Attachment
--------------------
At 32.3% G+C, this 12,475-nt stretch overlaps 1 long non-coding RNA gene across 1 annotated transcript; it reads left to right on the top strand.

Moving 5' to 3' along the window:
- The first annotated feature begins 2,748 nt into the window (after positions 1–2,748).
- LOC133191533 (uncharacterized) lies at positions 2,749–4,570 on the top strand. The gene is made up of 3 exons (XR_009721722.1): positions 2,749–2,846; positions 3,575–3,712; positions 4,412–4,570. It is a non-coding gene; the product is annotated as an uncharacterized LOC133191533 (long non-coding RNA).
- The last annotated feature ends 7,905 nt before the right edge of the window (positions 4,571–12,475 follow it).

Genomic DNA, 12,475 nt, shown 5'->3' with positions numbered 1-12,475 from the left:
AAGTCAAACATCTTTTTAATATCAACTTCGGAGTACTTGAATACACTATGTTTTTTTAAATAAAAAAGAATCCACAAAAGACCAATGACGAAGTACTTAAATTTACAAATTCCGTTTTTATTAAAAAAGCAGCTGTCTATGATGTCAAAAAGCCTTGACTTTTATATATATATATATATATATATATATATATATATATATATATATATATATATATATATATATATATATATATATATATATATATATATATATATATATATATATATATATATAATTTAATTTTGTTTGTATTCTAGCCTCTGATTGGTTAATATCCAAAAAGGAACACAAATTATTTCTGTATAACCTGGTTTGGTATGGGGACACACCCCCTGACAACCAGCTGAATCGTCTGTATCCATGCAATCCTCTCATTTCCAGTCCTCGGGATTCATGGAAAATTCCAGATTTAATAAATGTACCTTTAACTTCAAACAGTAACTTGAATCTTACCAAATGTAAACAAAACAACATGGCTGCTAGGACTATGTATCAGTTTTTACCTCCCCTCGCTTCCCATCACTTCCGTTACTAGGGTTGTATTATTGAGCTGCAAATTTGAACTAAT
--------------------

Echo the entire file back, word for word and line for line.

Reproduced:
At 32.3% G+C, this 12,475-nt stretch overlaps 1 long non-coding RNA gene across 1 annotated transcript; it reads left to right on the top strand.

Moving 5' to 3' along the window:
- The first annotated feature begins 2,748 nt into the window (after positions 1–2,748).
- LOC133191533 (uncharacterized) lies at positions 2,749–4,570 on the top strand. The gene is made up of 3 exons (XR_009721722.1): positions 2,749–2,846; positions 3,575–3,712; positions 4,412–4,570. It is a non-coding gene; the product is annotated as an uncharacterized LOC133191533 (long non-coding RNA).
- The last annotated feature ends 7,905 nt before the right edge of the window (positions 4,571–12,475 follow it).

Genomic DNA, 12,475 nt, shown 5'->3' with positions numbered 1-12,475 from the left:
AAGTCAAACATCTTTTTAATATCAACTTCGGAGTACTTGAATACACTATGTTTTTTTAAATAAAAAAGAATCCACAAAAGACCAATGACGAAGTACTTAAATTTACAAATTCCGTTTTTATTAAAAAAGCAGCTGTCTATGATGTCAAAAAGCCTTGACTTTTATATATATATATATATATATATATATATATATATATATATATATATATATATATATATATATATATATATATATATATATATATATATATATATATATATATATATATATATAATTTAATTTTGTTTGTATTCTAGCCTCTGATTGGTTAATATCCAAAAAGGAACACAAATTATTTCTGTATAACCTGGTTTGGTATGGGGACACACCCCCTGACAACCAGCTGAATCGTCTGTATCCATGCAATCCTCTCATTTCCAGTCCTCGGGATTCATGGAAAATTCCAGATTTAATAAATGTACCTTTAACTTCAAACAGTAACTTGAATCTTACCAAATGTAAACAAAACAACATGGCTGCTAGGACTATGTATCAGTTTTTACCTCCCCTCGCTTCCCATCACTTCCGTTACTAGGGTTGTATTATTGAGCTGCAAATTTGAACTAAT